The K˘d˘-ha, or "Imperial Way" faction, were, like the socialists, disgusted by the self-serving behavior of Japan's political and business elites, especially as these groups continued to prosper while ordinary people suffered in the Great Depression. Unlike the socialists, however, they were fanatical anti-communists and supporters of the Imperial family. Their solution was to overthrow the party politicians and "restore" power directly to the Emperor.

The T˘sei-ha, or "Control" faction, were committed to the concept of total war, and believed a modern government and economy, albeit controlled by the military, were necessary for the industrialization such a war would require. After an attempted K˘d˘-ha coup in 1936 failed, the T˘sei-ha, represented by such officers as T˘j˘ Hideki, emerged from the struggle victorious.
7. In September 1931, the Japanese Kwantung Army began the invasion of Manchuria. By early 1932, Japan was able to declare that inner Manchuria was now "independent" of China, and installed their puppet Emperor, Pu Yi. What name did they give the "new state"?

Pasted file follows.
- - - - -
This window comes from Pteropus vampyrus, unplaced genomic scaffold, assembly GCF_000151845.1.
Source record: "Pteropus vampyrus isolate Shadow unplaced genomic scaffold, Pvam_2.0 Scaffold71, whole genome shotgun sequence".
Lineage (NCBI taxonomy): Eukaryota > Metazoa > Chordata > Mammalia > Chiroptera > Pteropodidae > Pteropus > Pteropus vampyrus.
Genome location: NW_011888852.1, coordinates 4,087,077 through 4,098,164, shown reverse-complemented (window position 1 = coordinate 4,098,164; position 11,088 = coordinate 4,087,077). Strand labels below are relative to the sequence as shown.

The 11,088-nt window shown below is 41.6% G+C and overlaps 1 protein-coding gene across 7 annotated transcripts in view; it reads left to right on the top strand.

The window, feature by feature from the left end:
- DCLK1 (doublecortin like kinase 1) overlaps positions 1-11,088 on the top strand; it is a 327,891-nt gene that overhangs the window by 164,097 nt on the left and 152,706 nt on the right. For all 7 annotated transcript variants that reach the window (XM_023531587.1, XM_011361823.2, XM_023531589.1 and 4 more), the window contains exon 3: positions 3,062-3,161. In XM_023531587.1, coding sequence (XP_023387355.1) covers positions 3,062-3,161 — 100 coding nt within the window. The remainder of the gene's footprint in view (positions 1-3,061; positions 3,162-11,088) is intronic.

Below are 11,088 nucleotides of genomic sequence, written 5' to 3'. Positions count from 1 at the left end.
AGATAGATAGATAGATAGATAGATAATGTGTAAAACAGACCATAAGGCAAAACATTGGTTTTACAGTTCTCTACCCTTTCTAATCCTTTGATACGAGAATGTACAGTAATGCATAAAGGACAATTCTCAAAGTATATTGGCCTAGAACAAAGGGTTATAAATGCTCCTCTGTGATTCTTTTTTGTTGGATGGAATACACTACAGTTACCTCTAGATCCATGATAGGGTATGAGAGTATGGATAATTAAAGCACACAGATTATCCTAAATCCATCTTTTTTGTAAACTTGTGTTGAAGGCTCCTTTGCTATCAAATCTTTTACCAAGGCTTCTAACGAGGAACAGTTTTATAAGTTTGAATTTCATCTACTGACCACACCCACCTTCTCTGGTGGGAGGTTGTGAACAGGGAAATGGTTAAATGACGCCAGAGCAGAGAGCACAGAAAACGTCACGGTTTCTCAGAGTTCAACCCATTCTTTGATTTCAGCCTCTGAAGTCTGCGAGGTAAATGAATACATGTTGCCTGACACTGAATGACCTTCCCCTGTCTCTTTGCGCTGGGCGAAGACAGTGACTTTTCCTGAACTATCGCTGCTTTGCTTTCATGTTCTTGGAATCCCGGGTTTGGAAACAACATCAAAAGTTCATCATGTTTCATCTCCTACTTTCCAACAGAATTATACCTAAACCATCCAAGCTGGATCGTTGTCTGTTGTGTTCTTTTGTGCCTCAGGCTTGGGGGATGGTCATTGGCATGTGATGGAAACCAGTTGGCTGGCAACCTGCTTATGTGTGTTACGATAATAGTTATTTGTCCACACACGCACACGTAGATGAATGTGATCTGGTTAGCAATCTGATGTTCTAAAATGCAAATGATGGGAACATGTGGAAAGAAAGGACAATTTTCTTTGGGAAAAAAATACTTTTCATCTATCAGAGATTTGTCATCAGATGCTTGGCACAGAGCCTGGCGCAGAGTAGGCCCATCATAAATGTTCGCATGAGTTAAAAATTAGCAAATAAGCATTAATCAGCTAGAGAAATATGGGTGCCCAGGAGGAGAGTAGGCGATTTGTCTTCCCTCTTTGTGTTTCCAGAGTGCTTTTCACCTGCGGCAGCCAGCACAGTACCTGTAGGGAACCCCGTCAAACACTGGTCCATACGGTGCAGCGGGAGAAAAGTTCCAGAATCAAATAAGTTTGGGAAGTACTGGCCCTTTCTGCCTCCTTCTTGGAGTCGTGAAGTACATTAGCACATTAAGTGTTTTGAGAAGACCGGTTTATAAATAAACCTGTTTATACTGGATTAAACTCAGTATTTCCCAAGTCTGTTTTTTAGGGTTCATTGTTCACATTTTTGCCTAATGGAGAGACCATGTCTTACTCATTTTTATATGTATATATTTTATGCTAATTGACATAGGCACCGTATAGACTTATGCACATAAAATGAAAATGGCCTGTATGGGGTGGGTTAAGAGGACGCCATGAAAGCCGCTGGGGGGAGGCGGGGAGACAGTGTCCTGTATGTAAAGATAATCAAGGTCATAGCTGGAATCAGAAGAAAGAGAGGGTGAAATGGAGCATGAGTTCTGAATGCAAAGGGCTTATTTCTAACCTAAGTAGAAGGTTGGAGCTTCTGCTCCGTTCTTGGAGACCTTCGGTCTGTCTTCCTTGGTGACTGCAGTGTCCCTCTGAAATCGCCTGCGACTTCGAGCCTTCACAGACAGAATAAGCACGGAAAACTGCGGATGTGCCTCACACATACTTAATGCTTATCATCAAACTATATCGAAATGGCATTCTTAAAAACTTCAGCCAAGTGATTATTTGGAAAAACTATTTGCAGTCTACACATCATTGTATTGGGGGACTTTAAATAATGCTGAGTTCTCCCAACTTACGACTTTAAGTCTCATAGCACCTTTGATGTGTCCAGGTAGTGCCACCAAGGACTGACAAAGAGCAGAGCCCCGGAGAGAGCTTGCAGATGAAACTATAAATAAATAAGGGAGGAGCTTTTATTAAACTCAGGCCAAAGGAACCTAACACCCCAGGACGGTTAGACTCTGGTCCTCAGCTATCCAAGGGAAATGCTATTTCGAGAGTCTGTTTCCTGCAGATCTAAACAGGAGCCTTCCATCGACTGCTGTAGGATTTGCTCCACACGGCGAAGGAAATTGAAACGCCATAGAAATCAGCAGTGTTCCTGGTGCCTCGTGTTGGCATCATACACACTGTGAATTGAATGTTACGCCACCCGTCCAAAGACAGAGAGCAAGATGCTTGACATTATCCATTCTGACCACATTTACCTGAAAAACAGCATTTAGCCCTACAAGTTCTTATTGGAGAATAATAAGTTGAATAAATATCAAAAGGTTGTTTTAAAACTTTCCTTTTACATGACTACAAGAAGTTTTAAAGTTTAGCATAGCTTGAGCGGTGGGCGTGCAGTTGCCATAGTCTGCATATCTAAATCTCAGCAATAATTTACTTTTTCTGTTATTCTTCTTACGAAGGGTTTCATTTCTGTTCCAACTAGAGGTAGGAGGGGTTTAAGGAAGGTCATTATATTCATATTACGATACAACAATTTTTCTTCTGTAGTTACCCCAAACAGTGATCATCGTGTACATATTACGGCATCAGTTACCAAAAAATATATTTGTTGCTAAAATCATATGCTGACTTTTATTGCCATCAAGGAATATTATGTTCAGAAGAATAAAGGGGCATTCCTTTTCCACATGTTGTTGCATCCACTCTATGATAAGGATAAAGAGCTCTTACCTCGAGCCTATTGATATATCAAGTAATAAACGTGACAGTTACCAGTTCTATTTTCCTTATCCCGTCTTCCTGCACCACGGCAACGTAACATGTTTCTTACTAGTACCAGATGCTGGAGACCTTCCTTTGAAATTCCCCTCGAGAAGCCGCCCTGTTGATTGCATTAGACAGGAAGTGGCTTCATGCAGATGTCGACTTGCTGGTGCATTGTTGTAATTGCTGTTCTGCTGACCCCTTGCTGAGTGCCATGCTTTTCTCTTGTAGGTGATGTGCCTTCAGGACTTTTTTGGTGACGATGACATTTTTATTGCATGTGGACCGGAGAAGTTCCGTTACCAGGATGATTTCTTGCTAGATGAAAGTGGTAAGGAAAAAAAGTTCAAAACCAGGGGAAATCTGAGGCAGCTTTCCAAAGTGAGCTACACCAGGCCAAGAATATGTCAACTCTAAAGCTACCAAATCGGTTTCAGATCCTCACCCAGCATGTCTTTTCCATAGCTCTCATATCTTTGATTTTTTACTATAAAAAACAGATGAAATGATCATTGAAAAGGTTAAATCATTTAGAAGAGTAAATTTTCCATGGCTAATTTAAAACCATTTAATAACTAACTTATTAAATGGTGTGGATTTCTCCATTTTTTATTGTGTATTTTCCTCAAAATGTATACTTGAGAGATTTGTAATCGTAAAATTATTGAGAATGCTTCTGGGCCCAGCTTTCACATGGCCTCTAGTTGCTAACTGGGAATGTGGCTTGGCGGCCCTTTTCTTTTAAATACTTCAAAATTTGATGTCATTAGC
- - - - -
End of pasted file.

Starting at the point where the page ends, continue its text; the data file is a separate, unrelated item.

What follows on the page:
Answer: Manchukuo

Manchukuo, literally meaning "the country of the Manchus" was the ancestral homeland of the Qing Dynasty, which had conquered China in the seventeenth century. For the Japanese, Manchukuo provided the resources and trade that their own country lacked. It became their most vital asset, and the wars with China were fought, not so much to conquer China itself, as to assure Manchukuo's security.

Likewise, American demands that Japanese troops be withdrawn from China were not in themselves considered unacceptable by Japan's leaders, many of whom wished to find a way out of the quagmire. They were considered unacceptable because, it was believed, they would lead directly to the loss of Manchukuo.
8. With which country did Japan sign a neutrality pact in April 1941?

Answer: The USSR

Japan was already a treaty partner with Germany and Italy, thanks to the Axis Pact of 1940. In 1941, however, Japan was increasingly bogged down in China and wanted to remove the threat from the Soviets in the north. The Soviets, despite their own pact with Nazi Germany, could read the signs.